In the tracks of the established networks of the IT world, control and automation of A/V gear in several buildings controlled on one organization’s platform is more and more commonplace. The benefits include grand-scale reporting of usage, which results in more intelligent predictions for future space and equipment allocations. Consistency of A/V experience from office to office, from one building to another, is easier to achieve. To network A/V among multiple buildings successfully with the least amount of downtime, all the people involved need to be on board and working toward the common goal.
When linking up control and automation networks, the same principles apply to multiple buildings on a college campus that apply to one company’s various locations around the world. There are many factions involved and they all have to be willing to commit to what’s good for the organization as a whole. Network topology then becomes the playing field and sub-networks keep the operation clean. A hang-up on one subnetwork can be isolated.
“As an industry, where we used to be called upon to do a videoconferencing room, or a classroom or auditorium, more and more now we are seeing that the control and automation job is for an entire organization or enterprise,” says Jeff Singer, director of Global Marketing Campaigns at Crestron. “It could be an entire commercial building, an entire campus, a state-wide university system, or a global corporate enterprise. Our clients need to be able to monitor, manage, and control various A/V devices on that network in addition to HVAC, light and security systems.”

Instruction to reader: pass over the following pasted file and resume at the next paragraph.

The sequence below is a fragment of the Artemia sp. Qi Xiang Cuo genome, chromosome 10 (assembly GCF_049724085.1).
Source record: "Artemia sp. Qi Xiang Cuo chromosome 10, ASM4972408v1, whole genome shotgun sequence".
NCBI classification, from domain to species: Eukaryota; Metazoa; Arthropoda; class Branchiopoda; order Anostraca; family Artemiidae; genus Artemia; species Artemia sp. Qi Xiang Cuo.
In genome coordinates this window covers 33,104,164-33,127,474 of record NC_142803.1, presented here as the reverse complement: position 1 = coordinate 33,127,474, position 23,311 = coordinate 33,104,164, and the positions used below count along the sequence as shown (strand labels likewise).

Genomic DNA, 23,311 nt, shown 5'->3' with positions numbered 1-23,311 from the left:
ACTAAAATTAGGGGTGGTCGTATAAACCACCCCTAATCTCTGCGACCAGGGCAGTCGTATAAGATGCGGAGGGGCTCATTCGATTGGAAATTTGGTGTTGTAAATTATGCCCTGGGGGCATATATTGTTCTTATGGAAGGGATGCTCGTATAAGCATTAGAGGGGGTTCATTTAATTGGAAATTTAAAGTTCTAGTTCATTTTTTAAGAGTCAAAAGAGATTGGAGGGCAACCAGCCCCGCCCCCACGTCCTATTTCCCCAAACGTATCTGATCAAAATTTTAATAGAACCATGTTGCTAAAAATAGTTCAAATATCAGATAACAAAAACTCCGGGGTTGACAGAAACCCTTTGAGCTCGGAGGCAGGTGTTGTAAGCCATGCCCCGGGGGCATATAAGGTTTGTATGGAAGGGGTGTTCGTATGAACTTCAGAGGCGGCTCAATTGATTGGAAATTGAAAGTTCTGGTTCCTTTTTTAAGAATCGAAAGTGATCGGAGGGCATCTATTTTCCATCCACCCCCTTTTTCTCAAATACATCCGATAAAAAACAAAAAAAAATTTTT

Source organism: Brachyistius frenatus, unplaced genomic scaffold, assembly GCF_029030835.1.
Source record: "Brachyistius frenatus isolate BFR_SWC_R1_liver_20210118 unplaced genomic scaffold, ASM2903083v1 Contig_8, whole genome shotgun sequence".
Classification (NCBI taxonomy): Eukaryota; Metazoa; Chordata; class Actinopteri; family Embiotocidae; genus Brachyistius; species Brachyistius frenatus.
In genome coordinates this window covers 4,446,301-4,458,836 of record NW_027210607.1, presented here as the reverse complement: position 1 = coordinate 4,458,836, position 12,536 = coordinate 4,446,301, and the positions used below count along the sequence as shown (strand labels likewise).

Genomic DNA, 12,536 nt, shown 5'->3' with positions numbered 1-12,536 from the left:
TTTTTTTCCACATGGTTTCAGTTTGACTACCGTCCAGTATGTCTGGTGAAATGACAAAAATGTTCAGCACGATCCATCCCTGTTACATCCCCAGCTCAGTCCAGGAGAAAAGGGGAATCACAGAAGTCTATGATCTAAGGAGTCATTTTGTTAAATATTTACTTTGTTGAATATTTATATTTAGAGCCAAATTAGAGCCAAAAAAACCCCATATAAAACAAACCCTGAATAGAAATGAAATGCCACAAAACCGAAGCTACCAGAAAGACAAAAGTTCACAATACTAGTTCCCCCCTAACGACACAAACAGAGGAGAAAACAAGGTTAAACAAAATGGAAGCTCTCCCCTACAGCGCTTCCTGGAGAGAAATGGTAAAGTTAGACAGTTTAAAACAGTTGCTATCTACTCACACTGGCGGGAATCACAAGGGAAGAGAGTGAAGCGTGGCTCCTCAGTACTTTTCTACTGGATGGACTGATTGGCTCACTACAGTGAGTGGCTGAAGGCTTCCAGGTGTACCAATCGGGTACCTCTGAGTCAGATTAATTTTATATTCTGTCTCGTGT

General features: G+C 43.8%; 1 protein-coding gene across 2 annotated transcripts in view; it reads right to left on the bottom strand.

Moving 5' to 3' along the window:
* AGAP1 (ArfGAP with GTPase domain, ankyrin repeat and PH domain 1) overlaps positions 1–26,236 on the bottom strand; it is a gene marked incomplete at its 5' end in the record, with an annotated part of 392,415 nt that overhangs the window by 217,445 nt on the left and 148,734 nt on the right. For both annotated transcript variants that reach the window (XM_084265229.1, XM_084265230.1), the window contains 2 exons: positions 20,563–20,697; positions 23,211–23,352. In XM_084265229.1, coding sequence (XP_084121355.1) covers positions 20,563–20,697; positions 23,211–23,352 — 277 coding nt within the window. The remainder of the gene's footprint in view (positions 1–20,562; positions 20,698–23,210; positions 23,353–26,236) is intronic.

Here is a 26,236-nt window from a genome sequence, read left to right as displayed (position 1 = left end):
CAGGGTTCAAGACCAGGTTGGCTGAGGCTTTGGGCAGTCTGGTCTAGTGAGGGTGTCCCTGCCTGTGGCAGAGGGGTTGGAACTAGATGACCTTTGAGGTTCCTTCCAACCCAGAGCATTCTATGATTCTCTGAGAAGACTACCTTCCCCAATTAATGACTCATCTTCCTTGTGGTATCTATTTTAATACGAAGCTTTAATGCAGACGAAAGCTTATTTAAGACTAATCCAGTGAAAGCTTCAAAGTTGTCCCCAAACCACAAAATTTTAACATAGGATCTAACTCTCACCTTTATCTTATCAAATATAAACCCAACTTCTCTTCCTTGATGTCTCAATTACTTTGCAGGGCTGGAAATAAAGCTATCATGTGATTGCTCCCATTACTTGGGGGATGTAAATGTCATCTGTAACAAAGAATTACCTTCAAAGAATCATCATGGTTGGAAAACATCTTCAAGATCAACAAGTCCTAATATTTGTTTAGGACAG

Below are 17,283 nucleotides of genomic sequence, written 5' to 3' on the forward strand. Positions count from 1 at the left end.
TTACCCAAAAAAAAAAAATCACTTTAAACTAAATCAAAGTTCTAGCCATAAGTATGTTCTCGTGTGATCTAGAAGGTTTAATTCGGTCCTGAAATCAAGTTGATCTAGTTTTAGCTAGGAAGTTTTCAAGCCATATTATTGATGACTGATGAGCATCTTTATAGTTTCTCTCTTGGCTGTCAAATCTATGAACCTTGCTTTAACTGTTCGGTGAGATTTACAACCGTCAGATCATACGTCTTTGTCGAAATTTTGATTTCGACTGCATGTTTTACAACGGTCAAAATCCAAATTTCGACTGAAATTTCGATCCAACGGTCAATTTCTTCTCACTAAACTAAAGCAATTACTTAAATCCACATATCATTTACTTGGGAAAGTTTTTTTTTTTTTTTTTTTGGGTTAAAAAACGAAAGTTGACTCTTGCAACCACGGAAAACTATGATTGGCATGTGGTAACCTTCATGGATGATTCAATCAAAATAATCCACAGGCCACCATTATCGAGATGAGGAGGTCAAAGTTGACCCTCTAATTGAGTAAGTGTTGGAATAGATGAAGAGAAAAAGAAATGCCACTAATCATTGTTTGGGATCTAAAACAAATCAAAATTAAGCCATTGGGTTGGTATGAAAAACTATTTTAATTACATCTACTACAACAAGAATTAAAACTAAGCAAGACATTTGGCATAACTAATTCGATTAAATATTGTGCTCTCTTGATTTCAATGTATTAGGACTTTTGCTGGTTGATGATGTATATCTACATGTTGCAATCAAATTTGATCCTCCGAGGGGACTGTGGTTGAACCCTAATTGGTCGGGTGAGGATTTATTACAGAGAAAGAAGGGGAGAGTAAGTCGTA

As with any feat of cooperation, the key to success is a group of completely committed people. Where it doesn’t work well is when one faction comes along late in the game and changes the ground rules. “Using the integrative design approach, bring all stakeholders in to the process as early as possible to ensure success,” says Doug Hall, senior product manager at AMX. “Clearly